“Those ones are fine,” she says, as she unabashedly pulls back the bandage and shows me the ulcerations on her arm.
I can see her study my face while she shows me. Her empty brown eyes scan my features, though I'm not sure what she's looking for.
“How long have you been using for?” I ask.
“Ummm....” She looks away, not to avoid my gaze but to search for the answer. “Around 3 years,” she replies, in a voice that shakes slightly but contains no emotion. Purely factual. A passerby might have thought we were discussing this over a warm latte.
She hesitates, then slowly reaches down and pulls up her right pant leg, revealing a thin knobby leg. She begins to pull back the wound covering.
“This one, though,” she says timidly, with a pause.
I can smell it before I can see it, like a wave washing over me.
I look up at the scrawny, unkempt, wisplike girl lying in front of me.
She's no longer looking at me.
I can see the fear splayed across her face as she stares down at what lies on the inside of her calf.
“Am I going to die?” she asks.
I look down at the angry and blackened ulcer.
Born of habit, in a moment my subconscious quickly assesses the size, contour, and surrounding tissue, ticking off a list of differentials that might possibly pose an immediate threat to the life in front of me.
“Not going to kill you,” I say.
I want to say yes to the almost skeletal 21-year-old who lies sprawled on the examination table in front of me.
And for the first time, I allow myself to fully take her in.
I take in more than the borderline BP, more than the way her heart ticks away rhythmically yet frantically, more than the slight wheeze in the base of her left lung, even more than the notable piloerections along each forearm and the slight fasciculations of her hands, indicating the early stages of withdrawal.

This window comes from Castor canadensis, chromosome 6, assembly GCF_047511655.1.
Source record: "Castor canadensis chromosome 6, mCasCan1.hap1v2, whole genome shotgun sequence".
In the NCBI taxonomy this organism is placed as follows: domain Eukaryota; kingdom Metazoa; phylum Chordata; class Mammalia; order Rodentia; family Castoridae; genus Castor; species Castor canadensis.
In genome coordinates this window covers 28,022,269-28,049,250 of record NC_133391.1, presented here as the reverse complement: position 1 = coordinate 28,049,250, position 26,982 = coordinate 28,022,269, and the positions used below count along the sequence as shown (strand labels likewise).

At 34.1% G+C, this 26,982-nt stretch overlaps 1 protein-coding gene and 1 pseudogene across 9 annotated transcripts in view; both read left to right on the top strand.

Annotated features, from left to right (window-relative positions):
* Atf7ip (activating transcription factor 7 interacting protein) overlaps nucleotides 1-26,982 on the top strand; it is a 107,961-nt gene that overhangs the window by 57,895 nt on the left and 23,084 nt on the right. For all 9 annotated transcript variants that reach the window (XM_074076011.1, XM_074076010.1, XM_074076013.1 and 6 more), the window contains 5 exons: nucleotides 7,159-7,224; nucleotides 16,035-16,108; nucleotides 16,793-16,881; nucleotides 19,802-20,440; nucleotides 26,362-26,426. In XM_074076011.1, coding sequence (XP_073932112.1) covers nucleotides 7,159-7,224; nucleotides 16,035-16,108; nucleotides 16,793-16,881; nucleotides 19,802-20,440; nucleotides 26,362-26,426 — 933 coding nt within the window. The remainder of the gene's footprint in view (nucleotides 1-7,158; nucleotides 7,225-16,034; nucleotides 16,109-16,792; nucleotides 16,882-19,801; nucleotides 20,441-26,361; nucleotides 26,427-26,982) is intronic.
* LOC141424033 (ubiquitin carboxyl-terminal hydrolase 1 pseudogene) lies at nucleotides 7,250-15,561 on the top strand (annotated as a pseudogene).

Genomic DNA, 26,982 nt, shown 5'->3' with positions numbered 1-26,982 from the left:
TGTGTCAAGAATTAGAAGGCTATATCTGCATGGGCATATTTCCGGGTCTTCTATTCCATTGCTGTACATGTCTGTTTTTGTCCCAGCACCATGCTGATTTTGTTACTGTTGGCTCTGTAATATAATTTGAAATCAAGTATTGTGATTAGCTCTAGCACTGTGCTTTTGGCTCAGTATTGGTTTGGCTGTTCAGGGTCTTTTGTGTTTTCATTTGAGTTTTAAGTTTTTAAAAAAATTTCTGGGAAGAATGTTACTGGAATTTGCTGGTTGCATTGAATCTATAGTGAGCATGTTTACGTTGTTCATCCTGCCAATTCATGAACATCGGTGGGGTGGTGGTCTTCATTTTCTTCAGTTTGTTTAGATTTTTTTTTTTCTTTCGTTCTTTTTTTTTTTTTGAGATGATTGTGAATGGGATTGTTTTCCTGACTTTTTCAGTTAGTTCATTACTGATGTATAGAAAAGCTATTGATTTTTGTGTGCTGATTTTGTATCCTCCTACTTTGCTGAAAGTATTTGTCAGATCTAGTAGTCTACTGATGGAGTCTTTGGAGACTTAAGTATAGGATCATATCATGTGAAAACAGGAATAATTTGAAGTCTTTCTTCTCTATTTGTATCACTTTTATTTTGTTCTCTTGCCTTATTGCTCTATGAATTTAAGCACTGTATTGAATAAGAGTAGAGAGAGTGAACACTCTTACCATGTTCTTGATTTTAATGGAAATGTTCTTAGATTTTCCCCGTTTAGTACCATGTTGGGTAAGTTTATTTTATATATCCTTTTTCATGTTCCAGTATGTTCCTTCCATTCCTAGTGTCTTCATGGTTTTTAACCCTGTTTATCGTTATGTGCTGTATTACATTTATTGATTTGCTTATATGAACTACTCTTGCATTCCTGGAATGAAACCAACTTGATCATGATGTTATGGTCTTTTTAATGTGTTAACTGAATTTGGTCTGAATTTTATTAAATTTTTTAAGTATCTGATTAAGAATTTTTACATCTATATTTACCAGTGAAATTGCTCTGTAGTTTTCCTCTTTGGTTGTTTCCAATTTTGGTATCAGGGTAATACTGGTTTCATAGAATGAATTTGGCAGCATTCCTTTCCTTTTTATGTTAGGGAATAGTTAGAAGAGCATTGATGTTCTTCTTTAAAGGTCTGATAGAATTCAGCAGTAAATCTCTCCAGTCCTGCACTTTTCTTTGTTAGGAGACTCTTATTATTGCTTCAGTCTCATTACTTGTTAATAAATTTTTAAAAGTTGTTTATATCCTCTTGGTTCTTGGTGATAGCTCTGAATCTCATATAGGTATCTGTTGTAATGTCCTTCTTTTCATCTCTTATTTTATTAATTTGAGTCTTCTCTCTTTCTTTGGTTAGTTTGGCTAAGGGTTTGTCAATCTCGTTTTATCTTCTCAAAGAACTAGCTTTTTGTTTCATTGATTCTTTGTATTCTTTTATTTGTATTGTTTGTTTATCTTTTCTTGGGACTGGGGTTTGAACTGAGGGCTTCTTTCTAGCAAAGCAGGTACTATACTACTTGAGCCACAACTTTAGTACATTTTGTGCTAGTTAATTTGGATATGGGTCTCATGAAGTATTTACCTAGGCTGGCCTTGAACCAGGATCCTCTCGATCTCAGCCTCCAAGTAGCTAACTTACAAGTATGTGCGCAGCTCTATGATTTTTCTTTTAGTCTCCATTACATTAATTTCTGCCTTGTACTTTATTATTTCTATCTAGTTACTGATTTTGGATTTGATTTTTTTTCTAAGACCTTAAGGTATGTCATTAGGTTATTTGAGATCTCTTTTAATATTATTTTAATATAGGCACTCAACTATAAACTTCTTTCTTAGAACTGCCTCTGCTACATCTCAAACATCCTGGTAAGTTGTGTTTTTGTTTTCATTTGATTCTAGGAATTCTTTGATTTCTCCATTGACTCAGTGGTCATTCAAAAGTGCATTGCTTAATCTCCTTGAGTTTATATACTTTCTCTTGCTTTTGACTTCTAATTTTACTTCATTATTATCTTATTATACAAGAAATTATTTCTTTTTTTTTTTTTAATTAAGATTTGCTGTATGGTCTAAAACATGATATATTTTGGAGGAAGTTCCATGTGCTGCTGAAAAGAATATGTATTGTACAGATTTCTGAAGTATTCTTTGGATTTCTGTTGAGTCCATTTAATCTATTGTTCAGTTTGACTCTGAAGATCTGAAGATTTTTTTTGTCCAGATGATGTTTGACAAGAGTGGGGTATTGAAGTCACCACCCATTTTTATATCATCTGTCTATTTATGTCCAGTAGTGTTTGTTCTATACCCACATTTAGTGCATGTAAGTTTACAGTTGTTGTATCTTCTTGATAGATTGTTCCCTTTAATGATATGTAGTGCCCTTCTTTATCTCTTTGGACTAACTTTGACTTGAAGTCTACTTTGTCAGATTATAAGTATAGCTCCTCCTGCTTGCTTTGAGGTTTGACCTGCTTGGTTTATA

To take her in as a person might.
Plain, fair-complected, thin... and on death's door.
No medical expertise is needed for that assessment.
In and out of rehab and prison too many times to count.
She returns again, faithfully, unable to shake the forceful call that brings her to this state over and over.
I calmly explain the procedure, shielded behind my gloves and mask. Behind my wall of medicine. To protect her or to protect me, I'm not sure.
“It is going to hurt?” she asks.
“Yes, it will hurt, but we need to do it,” I say.
I inject the lidocaine into the already-dying tissue to anesthetize the area. The same thing she has used up all the veins in her spent body doing. The same pursuit she has been ravaging her life for.
She grabs the nurse's arm as I begin to incise, then looks up and says, “I'm sorry. I'm just scared.”
How can so much emotion come from someone whose eyes are so empty?
She pulls away at times, and I pause to make sure the numbing is still in effect, then continue on methodically, detaching my brain from what my hands are doing.
Detaching my emotions from my thoughts.
After we are done, she thanks me feebly and shuffles out the door. All that's left is her imprint on the examination table paper. I cannot fathom how small it is. How frail it is.
Her first dose of antibiotics is already in, and the withdrawal protocol has been initiated.
I place her on the sick call to be rechecked early tomorrow and explain my concern to the nurses who will check on her.
I know that she will be well taken care of, that this ulcer will eventually heal. But there's something nagging in the back of my mind.
The fact that I've failed her.
I can't shake the fact that heroin wins.
The fact that I've lied to her.
And the answer to her question, truly, is yes.
You are going to die.